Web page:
I've known Jill Stein for years. I knew weeks ago that the Senate "Intelligence" Committee was coming after her. I set up this petition to put reasonable limits on Russiagate. But I've not heard from Jill, nor had any secret communication from my good friend Vladimir, nor any such nonsense. I criticize the Russian and U.S. governments as they deserve it. Nearly three years ago, Russia tried to secretly hire me to spread its propaganda, and I said no and blogged about it. Although this happened right on Capitol Hill, no Congressional Committee gave a rat's rear about it. It wasn't part of their agenda. When I go on Russian media I say the same thing as on U.S. media, though sometimes with a particular focus on criticizing Russia -- a nation I've never been paid a dime by or worked for as a volunteer.
Why is the U.S. Congress going after Jill Stein? Because no law-enforcement agency could do so, since no probable cause exists to believe she has committed any crime. Neither is there probable cause to believe she engaged in the non-criminal action of shaping her policy platform based on anything she learned from anyone Russian. She went to a Russian media event, something I've always refused to do because of people's fear of just this sort of witch hunt. But she paid her own way. She didn't take a dime from the Russian government. She didn't even demand that the Russian government help block a UN resolution on illegal Israeli settlements, as President-elect Donald Trump's campaign did in order to undermine the position of the U.S. President -- something the U.S. Congress seems unconcerned by. Nor did she cut any sort of deal with the Russian government whatsoever. She just attended a public event with a bunch of people who didn't even speak the same language as each other.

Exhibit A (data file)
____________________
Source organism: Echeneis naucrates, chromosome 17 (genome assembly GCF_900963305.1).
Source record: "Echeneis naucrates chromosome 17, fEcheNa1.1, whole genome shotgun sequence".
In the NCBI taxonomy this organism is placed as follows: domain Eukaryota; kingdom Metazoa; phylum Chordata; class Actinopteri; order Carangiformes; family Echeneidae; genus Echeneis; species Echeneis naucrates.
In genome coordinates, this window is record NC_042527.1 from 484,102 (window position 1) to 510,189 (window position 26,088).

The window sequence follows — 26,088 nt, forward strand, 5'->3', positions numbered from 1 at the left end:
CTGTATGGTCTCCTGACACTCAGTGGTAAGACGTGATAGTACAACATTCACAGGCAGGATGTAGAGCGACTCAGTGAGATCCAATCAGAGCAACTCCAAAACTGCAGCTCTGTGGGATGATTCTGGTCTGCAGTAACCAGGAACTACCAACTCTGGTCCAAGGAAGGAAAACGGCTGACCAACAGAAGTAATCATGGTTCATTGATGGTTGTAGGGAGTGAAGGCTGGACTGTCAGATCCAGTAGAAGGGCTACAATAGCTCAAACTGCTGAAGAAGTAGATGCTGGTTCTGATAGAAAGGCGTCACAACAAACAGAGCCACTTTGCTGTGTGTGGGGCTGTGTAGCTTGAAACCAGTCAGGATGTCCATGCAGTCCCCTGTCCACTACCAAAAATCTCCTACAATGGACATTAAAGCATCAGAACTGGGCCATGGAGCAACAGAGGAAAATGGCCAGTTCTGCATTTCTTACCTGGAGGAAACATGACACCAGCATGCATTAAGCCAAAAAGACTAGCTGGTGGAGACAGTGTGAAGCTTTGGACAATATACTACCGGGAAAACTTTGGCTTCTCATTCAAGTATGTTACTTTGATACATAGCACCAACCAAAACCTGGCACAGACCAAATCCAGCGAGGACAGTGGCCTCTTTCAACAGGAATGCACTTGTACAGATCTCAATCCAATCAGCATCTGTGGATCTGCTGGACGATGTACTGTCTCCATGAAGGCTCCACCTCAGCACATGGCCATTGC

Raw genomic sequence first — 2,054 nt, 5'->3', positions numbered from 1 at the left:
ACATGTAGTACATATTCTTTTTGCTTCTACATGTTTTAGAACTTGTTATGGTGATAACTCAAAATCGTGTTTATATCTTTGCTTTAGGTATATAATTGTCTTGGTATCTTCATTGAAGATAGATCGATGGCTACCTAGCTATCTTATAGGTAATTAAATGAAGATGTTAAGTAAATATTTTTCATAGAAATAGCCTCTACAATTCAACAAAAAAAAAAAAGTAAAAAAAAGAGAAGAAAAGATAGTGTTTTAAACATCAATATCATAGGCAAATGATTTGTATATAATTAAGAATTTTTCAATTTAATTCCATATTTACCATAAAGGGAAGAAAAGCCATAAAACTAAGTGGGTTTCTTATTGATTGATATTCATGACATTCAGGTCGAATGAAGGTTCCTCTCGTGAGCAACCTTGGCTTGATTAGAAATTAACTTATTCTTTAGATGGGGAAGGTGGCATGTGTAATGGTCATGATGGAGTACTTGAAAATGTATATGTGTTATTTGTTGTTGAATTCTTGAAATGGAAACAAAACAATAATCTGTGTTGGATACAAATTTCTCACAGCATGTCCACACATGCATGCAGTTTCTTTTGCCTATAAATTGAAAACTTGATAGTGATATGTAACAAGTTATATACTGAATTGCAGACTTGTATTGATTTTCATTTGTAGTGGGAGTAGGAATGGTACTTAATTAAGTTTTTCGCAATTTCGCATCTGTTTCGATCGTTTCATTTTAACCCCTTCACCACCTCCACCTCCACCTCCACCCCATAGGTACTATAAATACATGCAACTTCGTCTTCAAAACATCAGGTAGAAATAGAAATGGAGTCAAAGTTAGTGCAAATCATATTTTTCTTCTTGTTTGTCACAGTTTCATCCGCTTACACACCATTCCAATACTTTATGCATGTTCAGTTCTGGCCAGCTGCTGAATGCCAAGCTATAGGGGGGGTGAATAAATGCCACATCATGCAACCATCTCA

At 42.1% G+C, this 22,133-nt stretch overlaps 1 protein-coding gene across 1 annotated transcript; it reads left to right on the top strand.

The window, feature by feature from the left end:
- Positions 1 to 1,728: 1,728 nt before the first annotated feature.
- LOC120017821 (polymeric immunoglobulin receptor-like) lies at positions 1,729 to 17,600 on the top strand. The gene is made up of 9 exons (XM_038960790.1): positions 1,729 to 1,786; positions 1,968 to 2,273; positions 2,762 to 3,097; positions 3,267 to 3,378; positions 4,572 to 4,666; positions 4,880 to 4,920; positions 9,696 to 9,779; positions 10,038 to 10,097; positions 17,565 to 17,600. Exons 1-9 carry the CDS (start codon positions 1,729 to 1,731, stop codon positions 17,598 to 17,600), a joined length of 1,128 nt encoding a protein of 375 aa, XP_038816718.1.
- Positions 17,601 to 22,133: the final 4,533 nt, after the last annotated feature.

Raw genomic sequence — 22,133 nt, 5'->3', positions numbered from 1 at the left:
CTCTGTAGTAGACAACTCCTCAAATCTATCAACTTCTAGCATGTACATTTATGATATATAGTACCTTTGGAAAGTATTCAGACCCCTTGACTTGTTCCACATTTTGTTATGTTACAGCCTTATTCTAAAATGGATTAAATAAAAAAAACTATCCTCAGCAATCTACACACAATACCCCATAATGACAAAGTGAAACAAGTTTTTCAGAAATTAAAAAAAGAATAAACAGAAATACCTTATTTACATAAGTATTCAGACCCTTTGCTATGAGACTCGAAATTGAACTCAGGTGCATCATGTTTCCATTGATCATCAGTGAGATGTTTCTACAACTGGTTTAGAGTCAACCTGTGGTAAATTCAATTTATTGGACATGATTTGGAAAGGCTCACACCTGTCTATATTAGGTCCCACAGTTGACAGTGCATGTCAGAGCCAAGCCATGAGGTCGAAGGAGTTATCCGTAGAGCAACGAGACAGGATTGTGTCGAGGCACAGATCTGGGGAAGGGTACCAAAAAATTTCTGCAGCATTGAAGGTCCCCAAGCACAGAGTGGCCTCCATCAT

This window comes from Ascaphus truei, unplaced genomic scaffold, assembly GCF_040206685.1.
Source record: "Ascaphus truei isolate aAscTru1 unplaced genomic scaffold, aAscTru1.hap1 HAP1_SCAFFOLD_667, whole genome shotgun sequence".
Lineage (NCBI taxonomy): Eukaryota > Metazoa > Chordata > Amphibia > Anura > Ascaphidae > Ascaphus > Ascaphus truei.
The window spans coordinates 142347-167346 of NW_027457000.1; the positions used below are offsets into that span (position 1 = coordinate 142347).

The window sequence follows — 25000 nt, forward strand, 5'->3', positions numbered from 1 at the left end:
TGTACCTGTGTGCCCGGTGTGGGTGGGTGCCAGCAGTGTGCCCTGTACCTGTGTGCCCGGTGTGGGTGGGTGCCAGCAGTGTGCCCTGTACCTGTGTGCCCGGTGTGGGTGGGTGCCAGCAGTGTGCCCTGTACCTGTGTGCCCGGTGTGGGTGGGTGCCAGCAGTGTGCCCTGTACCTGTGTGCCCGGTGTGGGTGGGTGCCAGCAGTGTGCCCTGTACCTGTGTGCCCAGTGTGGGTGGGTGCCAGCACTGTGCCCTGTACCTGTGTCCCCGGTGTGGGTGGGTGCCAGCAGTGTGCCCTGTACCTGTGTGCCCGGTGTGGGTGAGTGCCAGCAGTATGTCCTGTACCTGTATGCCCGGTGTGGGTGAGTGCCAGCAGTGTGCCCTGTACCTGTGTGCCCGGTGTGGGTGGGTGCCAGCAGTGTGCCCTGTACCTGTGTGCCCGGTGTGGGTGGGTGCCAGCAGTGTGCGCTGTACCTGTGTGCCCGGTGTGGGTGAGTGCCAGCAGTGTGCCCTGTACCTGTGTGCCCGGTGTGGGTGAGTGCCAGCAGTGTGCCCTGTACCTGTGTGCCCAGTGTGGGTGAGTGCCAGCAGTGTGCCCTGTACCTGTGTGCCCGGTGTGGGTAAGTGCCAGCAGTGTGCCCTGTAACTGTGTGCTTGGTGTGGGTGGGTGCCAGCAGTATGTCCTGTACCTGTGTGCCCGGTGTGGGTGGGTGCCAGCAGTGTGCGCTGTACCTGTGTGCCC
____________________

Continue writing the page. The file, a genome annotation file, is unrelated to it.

Jill Stein ran the same sort of campaign with the same sort of platform that she had run in previous years, and that other Green Party candidates had run in years prior. She didn't oppose bombing various countries or subsidizing fossil fuels or leaving people without health coverage because someone in Russia asked her to. She'd had the same positions for years. She didn't oppose lesser evilism and believe the wisest electoral path to consist of running a better platform and voting your conscience because Putin gave her the idea. She's thought that way for years.
The reason Jill Stein matters to Russiagate is that it has gone on for a year without finding any solid way to blame Hillary Clinton's campaign on Donald Trump. The original goal had been to distract the media from the Democrats' rigging of their primary, and to claim that Russia had stolen and leaked documents to WikiLeaks. Those documents should have been public, as they revealed major abuses of the U.S. electoral system. But there's no evidence they decided the election, and -- even after a year of digging -- no evidence that Russia leaked them. And at this point, there's not much chance such evidence will ever be found. So, what's needed is a change of subject, a new way in which Russia -- not Hillary! -- is to blame for a U.S. electoral system corrupt in dozens of ways from the start and contentedly staying that way.
Lesser-evilists who blame "spoilers" would be all too happy to add "Russian collusion" to the rap sheet for Jill Stein, if only to finally justify having taught their kids the word "collusion." But the idea is patently absurd, and zero evidence exists. However, Congress can harass anyone it chooses. Probably cause is not required.
The reason Jill Stein should matter, and what we should be telling the millions of people who will now hear of her for the first time, is that she entered the U.S. presidential race with a decent and humane policy platform, by no means perfect, but light years ahead of those of the two least popular duopolistic political parties since the invention of polling. In a system with open debates and ballot access and a ban on bribery, fair funding and air time, automatic registration, verifiable counting, election-day holiday, ranked-choice voting, etc., etc., a candidate with a decent platform could run and win. Jill Stein ran in part, I think, so that people would simply hear about such a platform. Hers was a platform dramatically superior to that even of Senator Bernie Sanders.